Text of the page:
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Monday, 12 May 2014

Apple Buys Beats by Dre

Apple is not a business known for buying the success of others: while Google has bought companies such as Nest, which makes smart smoke alarms and thermostats, and Facebook has bought photo-sharing service Instagram, Apple has confined itself to developing its world-beating products in house and buying only rather little firms.
That all changed late on Thursday night when reports emerged that Apple had rekindled 2013 discussions about buying Beats, the headphone and music streaming company, for more than $3bn. A video later emerged on Instagram and Facebook – and was quickly deleted – of co-founder, rapper and producer Dr Dre and fellow musician Tyrese Gibson: “The Forbes List just changed”, they said, talking about the American list of the super rich which currently places Dre as the second-richest rapper, worth a mere $550m. As the pair put it, “Billionaire boys club for real”.
There are several reasons why Apple might be interested in Beats: since the advent of the iPod and subsequently the iPhone, sales in headphones and accessories such as Bluetooth speakers have boomed. Beats can cost more than £300, and the value of the headphone market as a whole reached more than £5bn last year, spent on 284m units according to Futuresource. Beats is the brand that has captured a huge part of the market with its simple but conspicuous style; an emphasis on bass from Dre himself has suited the rise in urban music too, while also attracting a certain audiophile snobbery. The market overall will grow by 5pc or more over each of the next five years, and Beats is currently more than a quarter of it.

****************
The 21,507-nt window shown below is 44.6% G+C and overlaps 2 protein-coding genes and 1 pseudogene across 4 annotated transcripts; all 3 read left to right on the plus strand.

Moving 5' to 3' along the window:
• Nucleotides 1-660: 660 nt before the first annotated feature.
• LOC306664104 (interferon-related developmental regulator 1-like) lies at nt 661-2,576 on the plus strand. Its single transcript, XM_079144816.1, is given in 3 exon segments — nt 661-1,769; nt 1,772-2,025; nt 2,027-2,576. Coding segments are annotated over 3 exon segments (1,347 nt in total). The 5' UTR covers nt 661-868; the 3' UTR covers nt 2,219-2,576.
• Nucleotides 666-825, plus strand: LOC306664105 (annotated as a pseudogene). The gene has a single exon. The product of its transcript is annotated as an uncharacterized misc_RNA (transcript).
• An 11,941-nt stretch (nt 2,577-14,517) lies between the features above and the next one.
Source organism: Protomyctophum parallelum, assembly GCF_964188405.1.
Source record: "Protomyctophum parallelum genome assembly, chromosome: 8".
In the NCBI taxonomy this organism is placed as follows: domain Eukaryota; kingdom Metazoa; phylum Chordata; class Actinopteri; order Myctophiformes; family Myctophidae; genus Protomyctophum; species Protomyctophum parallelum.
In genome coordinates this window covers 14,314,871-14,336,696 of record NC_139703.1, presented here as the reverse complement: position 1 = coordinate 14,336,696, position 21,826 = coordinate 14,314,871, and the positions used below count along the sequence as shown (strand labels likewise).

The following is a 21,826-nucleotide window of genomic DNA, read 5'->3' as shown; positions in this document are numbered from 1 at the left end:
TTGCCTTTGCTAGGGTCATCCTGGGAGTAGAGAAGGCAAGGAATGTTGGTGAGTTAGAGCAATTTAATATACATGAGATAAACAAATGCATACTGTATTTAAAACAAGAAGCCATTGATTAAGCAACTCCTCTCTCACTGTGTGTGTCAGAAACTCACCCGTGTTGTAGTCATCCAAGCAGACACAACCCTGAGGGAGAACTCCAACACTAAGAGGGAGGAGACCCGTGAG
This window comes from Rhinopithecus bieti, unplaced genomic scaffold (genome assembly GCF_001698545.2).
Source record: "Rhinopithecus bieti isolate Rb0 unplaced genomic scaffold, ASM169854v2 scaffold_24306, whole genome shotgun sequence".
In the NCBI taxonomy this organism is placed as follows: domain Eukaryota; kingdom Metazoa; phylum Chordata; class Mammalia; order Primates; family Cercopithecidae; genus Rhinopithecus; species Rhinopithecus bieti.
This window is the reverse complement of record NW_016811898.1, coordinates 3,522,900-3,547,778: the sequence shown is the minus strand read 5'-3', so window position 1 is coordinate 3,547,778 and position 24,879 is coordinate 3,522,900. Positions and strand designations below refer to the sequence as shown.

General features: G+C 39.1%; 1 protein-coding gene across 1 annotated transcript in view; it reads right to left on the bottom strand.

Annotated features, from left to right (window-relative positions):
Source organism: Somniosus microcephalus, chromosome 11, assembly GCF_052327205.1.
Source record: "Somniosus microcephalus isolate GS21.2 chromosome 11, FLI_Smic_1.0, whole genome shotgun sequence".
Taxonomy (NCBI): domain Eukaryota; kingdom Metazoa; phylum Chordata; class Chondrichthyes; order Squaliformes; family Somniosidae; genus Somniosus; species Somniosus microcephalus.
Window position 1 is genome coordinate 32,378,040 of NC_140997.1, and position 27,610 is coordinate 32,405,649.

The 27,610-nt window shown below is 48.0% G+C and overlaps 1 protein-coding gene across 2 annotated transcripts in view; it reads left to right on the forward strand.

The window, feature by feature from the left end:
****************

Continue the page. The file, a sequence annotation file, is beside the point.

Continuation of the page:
But it’s not just hardware: much of Beats $1bn income now comes from its 200,000 music subscribers, many of them garnered through a lucrative deal with American phone network AT&T. With Apple’s revenue from iTunes music downloads now in decline, it would be advantageous to have a vehicle through which to challenge Spotify and other services that charge users annual subscriptions to rent access to vast, global collections of music.
There is, however, a third factor: Apple has $150bn in cash available to spend. Although it’s not likely to go on an acquisition spree, spending 2pc on a new company with the urban cool some fear analysts could be losing would not do it any harm. With Beats expertise in designing wearable technology, it might even help Apple with future products such as the long-awaited iWatch 
SOURCE: Telegraph

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